The Little Friend

From Wikipedia, the free encyclopedia
Jump to navigation Jump to search
The Little Friend
The Little Friend, Front Cover.jpg
First edition cover
AuthorDonna Tartt
Cover artistChip Kidd
CountryUnited States
GenreFiction novel
Publication date
October 22, 2002
Media typePrint (Hardcover and Paperback)
Pages576 pp
813/.54 21
LC ClassPS3570.A657 L58 2002

The Little Friend is the second novel by Donna Tartt, initially published by Alfred A. Knopf on October 22, 2002, a decade after her first novel, The Secret History.

Superficially, The Little Friend is a mystery adventure, centered on a young girl, Harriet Cleve Dufresnes, living in Mississippi in the early 1970s and her implicit anxieties about the unexplained death of her brother Robin, who was killed by hanging in 1964 at the age of nine.[1] The dynamics of Harriet's extended family are a strong focus of the novel, as are the lifestyles and customs of contrasting Southerners.

Speaking to The Guardian in 2002, Tartt described The Little Friend as "a frightening, scary book about children coming into contact with the world of adults in a frightening way." She told the interviewer that The Little Friend was intentionally different from The Secret History, stating "I wanted to take on a completely different set of technical problems. The Secret History was all from the point of view of Richard, a single camera, but the new book is symphonic, like War And Peace. That's widely thought to be the most difficult form."[1]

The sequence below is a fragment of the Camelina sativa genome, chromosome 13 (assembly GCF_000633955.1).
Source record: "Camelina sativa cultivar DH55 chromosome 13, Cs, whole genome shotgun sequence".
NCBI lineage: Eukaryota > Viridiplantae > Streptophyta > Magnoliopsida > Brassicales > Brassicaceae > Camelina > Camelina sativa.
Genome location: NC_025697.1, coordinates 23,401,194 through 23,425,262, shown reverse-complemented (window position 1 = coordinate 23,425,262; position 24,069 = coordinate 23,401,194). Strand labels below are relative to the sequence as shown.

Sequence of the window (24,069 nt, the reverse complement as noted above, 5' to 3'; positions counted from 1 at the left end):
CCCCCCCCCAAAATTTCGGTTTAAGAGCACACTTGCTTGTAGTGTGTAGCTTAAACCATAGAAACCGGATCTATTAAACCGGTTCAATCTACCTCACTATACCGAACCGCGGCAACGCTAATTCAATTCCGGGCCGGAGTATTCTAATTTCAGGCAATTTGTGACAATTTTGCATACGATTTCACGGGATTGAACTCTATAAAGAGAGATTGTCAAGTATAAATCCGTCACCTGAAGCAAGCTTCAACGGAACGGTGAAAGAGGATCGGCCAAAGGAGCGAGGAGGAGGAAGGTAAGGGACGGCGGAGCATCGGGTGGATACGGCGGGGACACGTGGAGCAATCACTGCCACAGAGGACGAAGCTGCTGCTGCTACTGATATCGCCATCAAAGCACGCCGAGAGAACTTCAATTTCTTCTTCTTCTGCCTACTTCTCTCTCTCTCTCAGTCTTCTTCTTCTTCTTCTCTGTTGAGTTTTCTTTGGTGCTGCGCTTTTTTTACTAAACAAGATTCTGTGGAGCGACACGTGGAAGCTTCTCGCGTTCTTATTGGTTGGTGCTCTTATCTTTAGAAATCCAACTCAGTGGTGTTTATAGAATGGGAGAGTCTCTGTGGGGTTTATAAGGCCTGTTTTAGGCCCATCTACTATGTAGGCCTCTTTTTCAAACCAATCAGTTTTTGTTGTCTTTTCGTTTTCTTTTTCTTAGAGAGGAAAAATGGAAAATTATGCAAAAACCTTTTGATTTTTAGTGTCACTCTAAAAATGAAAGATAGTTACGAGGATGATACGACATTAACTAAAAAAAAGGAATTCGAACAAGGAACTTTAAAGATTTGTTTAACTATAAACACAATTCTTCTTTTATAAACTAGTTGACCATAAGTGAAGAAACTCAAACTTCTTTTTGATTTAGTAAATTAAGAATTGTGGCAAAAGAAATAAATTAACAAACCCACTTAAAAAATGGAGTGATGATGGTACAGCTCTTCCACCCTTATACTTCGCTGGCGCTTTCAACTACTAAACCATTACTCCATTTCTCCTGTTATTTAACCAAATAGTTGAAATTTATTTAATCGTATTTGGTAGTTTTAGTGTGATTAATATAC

In the 1960s, on mother's day, Robin, the eldest and only son of the Dufresnes, a white family living in Mississippi, is found hanging from a tree on the family property. Only nine years old at the time of his death, his murder causes his mother, Charlotte, to sink into a depression and his father, Dixon, to abandon the family on the pretext of work.

Twelve years later his two younger sisters, Allison and Harriet, are now fourteen and twelve years old. Harriet, the youngest child, is considered particularly difficult as she is intensely smart and has also developed a morbid fascination with her brother and also with the past, believing that her matrilineal family, the Cleves, were once incredibly wealthy and successful.


Both Ruth Franklin of The New Republic and A. O. Scott of The New York Times reviewed the book positively. Franklin highlighted Tartt's literary "obsess[ion] with crimes that go unpunished".[2] Scott described the book as "tragic, fever-dream realism."[3]

The novel won the WH Smith Literary Award and was shortlisted for the Orange Prize for Fiction in 2003.[citation needed] The jacket design is by Chip Kidd.[citation needed]


External links[edit]